Amy / Amey / Ami Annie Emery (born 1881, Oakley, Bucks; bapt. 1st May 1881, Oakley Churchdied 9th Jan 1971, age 89, Jericho Cottages, Oakley; bur. 14th Jan 1971, Oakley Church)
Agnes / Agness (born 13th Aug 1886, Oakley, Bucks; bapt. 26th Sep 1886, Oakley Church)
Paternal Grandfather: Benjamin Emery (born 10th Jan 1808, Almartter, London, bapt. 14th Feb 1808, Saint Stephan Coleman Street, London; married 21st April 1831, St. Michael, Oxford, Occupation: Baker (in 1851), died 1857, age 49, Thame, Oxon; buried 5th Feb 1857, age 49, Oakley Church)
Paternal Grandmother: Ann Emery, nee (Shirley) Mortimore (born 1802, Oakley, Bucks; bapt. 29th Aug 1802, Oakley Church; 2nd marriage 21st April 1831, St. Michael, Oxford, died 1875, age 73, Oakley, Bucks; bur. 15th Jul 1875, age 75, Oakley Church)
Maternal Grandfather: William Eborn (born 27th Sept 1795, Oakley, Bucks; baptised, date location; married 27th Nov 1833, St Giles, Oxford; Occupation Grocer in 1851, General Postmaster in 1861, died 1873, age 77, Oakley, Bucks; bur. 25th Feb 1873, Oakley Church)
Maternal Grandmother: Sarah Eborn nee Shirley (born 4th Sep 1811, Marsh Gibbon, Bucks; married 27th Nov 1833, St Giles, Oxford; died 1854, age 43, Oakley, Bucks; bur. 11th Jun 1854, Oakley Church)
Soldiers Died in the Great War, 1914-1919
First Names: Thomas
Birth town: Oakley, Bucks
Residence Kirkdale, Liverpool
Date of death: 31st July 1917
Enlistment Place Liverpool
Fate: Killed in action
Death Place France and Flanders
Theatre of War Western European Theatre
Regiment The King’s (Liverpool) Regiment
Battalion 6th Battalion
Service Numbers: 5196, 202281
Monument Ypres Memorial
1/6th Kings Liverpool Regt
The Battle of Pilkem Ridge, attack’s in the Spree, Pond and Schuler Farms area,
The Battle of Menin Road Ridge,
The Third Battles of the Ypres
1/6th Battalion (Rifles) – War Diary for 1/6th King’s (Liverpool) Regiment) – 29th to 31st July 1917)
29/07/1917 (“X” day) VLAMERTINGHE, YPRES
Battalion in reserve until evening.
Commencing at about 8 p.m., Battalion moved by companies into X/Y day positions as follows:
HQ CART dug outs, OXFORD TRENCH. B & C companies move past A company. CONGREID WALK. D company BOTTLE TRENCH. A company holding front line from LONE STREET (exclusive) to about 150 yards south of PAGODA STREET with 6 prots, bombing parties found by B & C companies, 150 strong.
Great Artillery activity by both sides
Casualties: 6 other ranks killed, 9 other ranks wounded (1 gas)
Strength of Battalion for battle, exclusive of nucleus 20 officers, 505 other ranks – Lt Col J.R. McKaig commanding.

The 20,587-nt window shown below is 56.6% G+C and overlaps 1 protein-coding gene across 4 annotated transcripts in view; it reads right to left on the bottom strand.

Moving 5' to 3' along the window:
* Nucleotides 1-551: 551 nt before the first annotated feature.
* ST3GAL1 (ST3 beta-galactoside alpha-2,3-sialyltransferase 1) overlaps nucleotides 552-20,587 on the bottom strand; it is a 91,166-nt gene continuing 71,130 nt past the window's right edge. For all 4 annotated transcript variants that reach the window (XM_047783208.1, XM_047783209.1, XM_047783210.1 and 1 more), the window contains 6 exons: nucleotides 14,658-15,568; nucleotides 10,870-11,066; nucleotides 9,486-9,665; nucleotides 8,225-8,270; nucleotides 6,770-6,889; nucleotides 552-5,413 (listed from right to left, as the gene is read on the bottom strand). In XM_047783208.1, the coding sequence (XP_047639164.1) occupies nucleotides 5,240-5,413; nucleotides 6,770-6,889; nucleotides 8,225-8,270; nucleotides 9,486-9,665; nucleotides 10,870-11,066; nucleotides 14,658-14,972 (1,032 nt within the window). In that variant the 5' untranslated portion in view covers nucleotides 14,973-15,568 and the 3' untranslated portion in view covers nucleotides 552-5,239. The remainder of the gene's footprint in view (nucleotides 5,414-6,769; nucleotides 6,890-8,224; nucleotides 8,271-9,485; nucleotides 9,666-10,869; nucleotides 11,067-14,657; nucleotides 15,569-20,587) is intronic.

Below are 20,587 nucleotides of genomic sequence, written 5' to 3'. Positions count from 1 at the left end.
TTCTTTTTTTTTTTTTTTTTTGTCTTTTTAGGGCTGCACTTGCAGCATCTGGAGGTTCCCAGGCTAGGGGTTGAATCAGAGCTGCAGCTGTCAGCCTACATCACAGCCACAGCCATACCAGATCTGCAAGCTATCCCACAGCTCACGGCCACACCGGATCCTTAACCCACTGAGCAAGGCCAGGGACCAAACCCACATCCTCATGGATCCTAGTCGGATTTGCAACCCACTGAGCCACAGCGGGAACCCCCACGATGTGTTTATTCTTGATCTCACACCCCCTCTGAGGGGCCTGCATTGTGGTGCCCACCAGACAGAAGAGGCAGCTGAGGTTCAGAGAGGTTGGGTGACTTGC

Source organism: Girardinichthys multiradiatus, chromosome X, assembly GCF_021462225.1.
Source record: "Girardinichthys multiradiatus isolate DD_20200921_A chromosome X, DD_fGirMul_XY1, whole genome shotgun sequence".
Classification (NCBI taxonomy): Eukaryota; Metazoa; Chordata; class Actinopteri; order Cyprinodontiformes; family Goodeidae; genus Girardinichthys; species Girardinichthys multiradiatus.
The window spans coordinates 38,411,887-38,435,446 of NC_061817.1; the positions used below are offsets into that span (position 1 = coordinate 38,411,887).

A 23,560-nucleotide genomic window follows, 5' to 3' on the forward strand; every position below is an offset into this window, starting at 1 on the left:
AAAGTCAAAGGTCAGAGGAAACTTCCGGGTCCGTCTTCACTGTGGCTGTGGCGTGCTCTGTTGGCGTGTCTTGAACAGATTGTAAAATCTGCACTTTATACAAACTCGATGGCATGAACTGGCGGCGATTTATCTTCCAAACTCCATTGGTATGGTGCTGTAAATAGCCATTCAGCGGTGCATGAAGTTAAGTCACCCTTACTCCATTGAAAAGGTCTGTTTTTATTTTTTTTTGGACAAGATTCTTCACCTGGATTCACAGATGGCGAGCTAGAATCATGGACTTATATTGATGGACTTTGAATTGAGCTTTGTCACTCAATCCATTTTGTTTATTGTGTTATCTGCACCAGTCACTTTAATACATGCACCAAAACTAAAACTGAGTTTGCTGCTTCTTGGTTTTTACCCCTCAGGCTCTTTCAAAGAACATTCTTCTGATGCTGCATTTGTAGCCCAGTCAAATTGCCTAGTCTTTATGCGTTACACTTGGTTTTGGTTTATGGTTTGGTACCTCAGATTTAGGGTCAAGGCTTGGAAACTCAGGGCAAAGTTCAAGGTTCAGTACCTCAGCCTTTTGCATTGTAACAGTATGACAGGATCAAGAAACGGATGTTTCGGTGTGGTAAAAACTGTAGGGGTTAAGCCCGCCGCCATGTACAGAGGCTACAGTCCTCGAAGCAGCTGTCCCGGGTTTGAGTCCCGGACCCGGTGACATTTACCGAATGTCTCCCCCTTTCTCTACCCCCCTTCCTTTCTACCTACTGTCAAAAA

30/07/1917 (“Y” day)
Battalion in position as above, until 9 p.m. when it moved up by company into assembly positions as follows:
Front line trench from LONE STREET (exclusive) to about 150 yards south of PAGODA STREET
• A Company on left, under Capt. A. Balmforth
• D Company on right, under 2nd Lt J.P. Grove
The above were forming 1st and 2nd waves to capture GERMAN SUPPORT LINE with 1 platoon each (numbers 3 and 16) as moppers-up for GERMAN FRONT LINE
• B Company on left, under 2nd Lt J.A. McLaren
• C Company on right, under Capt. G.D. Tyson
The above were forming 3rd and 4th waves to capture GERMAN RESERVE LINE and to consolidate the Brigade final objective (BLUE LINE). These two companies assembled in the Bonrespit (?) immediately behind the front line Parados (?)
• HQ CART dug outs in OXFORD TRENCH.
Weather wet and conditions muddy.
Artillery very active on both sides but the assembly was successfully carried out without casualties. During the night, our wire was cut by A & D companies.
31/07/1917 (“Z” day)
The 3rd Battle of YPRES commenced.
ZERO hour 03:50 a.m. when the attached commenced.
The battalion attacked in four waves as above with 1/5 South Lancashire (166 Infantry Brigade) on the left and with 1/5 The King’s (Liverpool) Regiment on our right.
The German front and support trenches were carried withy little trouble, some slight opposition being encountered at the monic (?) line. This however caused no delay and platoons from B & C companies pushed on to BLUE LINE and immediately commenced to dig in.
Strong points being dug, one on the left flank and on in front of JASPER FARM between JASPER FARM and the BLUE LINE.
The BLUE LINE was approximately from C23D 70 35 to C30A 10 90, thus being the battalion frontage.
At 05:05 a.m. The King’s passed through the BLUE LINE to attack the STUTZPUNKT LINE and DOMMAN REDOUBT.
This was successfully accomplished at 10:10 am the 164 Podc(?) started from the BLACK LINE (STUTZPUNKT LINE) to attack the GREEN LINE (GHELUVBELT-LANGEMARK LINE). This was also reached but the attackers troops had to fall back to a position about 200 yards in fron of the BLACK LINE.
At about 10:00 a.m. Battalion HQ moved from OXFORD TRENCH established HQ in GERMAN RESERVE line (CAMEL RES) at a point C29B 28.79 and shortly after arrival B & C companies were moved up to reinforce 9th BL The King’s at the BLACK LINE. These two companies digging in consolidating on the left flank to join up with 1/10 BL The King’s on their left.
A&C companies were simultaneously moved up to go man the BLUE LINE and strong point
These dispositions remained the same until relief.
Throughout the day, the shells on both sides was intense.
The estimate of prisoners captured by the battalion is approximately 100, with 80 or more dead were counted on the battalion front. Among trophies taken by the battalion were two trench mortars and two machine guns.
Condition from midday onwards were very wet
The Total Casualties for the battle, were given after the battalion was relieved on 2nd August. It was as follows
Officers: Capt. A. Balmforth Killed
2nd Lt H.P. Robinson Killed
Lieut G.B. Burton Died of wounds
2nd Lt J.P. Grove Missing
2nd Lt E. Griffin Missing
2nd Lt G.H. Merriman Wounded
Lieut R.R. Rathbone Wounded
, Lieut. W. Goffey Wounded
Lieut J. Paton Wounded
Commonwealth War Graves Commissions lists 486 deaths on 31st July 1917 for the whole of The King’s (Liverpool) Regiment.